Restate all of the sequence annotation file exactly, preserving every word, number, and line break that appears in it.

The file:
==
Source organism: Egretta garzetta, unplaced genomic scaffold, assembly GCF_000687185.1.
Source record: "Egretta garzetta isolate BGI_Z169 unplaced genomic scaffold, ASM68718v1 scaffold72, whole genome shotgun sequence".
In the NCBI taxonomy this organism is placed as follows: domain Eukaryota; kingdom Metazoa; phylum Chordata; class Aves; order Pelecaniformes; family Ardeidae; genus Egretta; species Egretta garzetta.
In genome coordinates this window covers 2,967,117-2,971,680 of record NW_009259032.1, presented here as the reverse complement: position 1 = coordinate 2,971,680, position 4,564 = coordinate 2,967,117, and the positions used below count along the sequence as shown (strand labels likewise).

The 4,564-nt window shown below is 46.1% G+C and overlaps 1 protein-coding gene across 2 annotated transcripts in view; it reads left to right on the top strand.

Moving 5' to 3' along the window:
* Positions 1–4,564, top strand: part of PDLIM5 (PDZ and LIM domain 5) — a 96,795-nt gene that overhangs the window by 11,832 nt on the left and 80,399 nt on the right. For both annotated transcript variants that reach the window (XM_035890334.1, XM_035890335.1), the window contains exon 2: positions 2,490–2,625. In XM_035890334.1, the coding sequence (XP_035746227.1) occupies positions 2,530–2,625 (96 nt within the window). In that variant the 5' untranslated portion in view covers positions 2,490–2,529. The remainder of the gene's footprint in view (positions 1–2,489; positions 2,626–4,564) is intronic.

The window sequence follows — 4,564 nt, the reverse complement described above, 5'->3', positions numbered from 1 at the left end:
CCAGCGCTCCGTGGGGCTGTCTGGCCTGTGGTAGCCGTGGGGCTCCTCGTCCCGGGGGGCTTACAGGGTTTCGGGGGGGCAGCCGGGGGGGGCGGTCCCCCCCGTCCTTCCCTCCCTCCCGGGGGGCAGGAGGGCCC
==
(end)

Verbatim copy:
Source organism: Egretta garzetta, unplaced genomic scaffold, assembly GCF_000687185.1.
Source record: "Egretta garzetta isolate BGI_Z169 unplaced genomic scaffold, ASM68718v1 scaffold72, whole genome shotgun sequence".
In the NCBI taxonomy this organism is placed as follows: domain Eukaryota; kingdom Metazoa; phylum Chordata; class Aves; order Pelecaniformes; family Ardeidae; genus Egretta; species Egretta garzetta.
In genome coordinates this window covers 2,967,117-2,971,680 of record NW_009259032.1, presented here as the reverse complement: position 1 = coordinate 2,971,680, position 4,564 = coordinate 2,967,117, and the positions used below count along the sequence as shown (strand labels likewise).

The 4,564-nt window shown below is 46.1% G+C and overlaps 1 protein-coding gene across 2 annotated transcripts in view; it reads left to right on the top strand.

Moving 5' to 3' along the window:
* Positions 1–4,564, top strand: part of PDLIM5 (PDZ and LIM domain 5) — a 96,795-nt gene that overhangs the window by 11,832 nt on the left and 80,399 nt on the right. For both annotated transcript variants that reach the window (XM_035890334.1, XM_035890335.1), the window contains exon 2: positions 2,490–2,625. In XM_035890334.1, the coding sequence (XP_035746227.1) occupies positions 2,530–2,625 (96 nt within the window). In that variant the 5' untranslated portion in view covers positions 2,490–2,529. The remainder of the gene's footprint in view (positions 1–2,489; positions 2,626–4,564) is intronic.

The window sequence follows — 4,564 nt, the reverse complement described above, 5'->3', positions numbered from 1 at the left end:
CCAGCGCTCCGTGGGGCTGTCTGGCCTGTGGTAGCCGTGGGGCTCCTCGTCCCGGGGGGCTTACAGGGTTTCGGGGGGGCAGCCGGGGGGGGCGGTCCCCCCCGTCCTTCCCTCCCTCCCGGGGGGCAGGAGGGCCC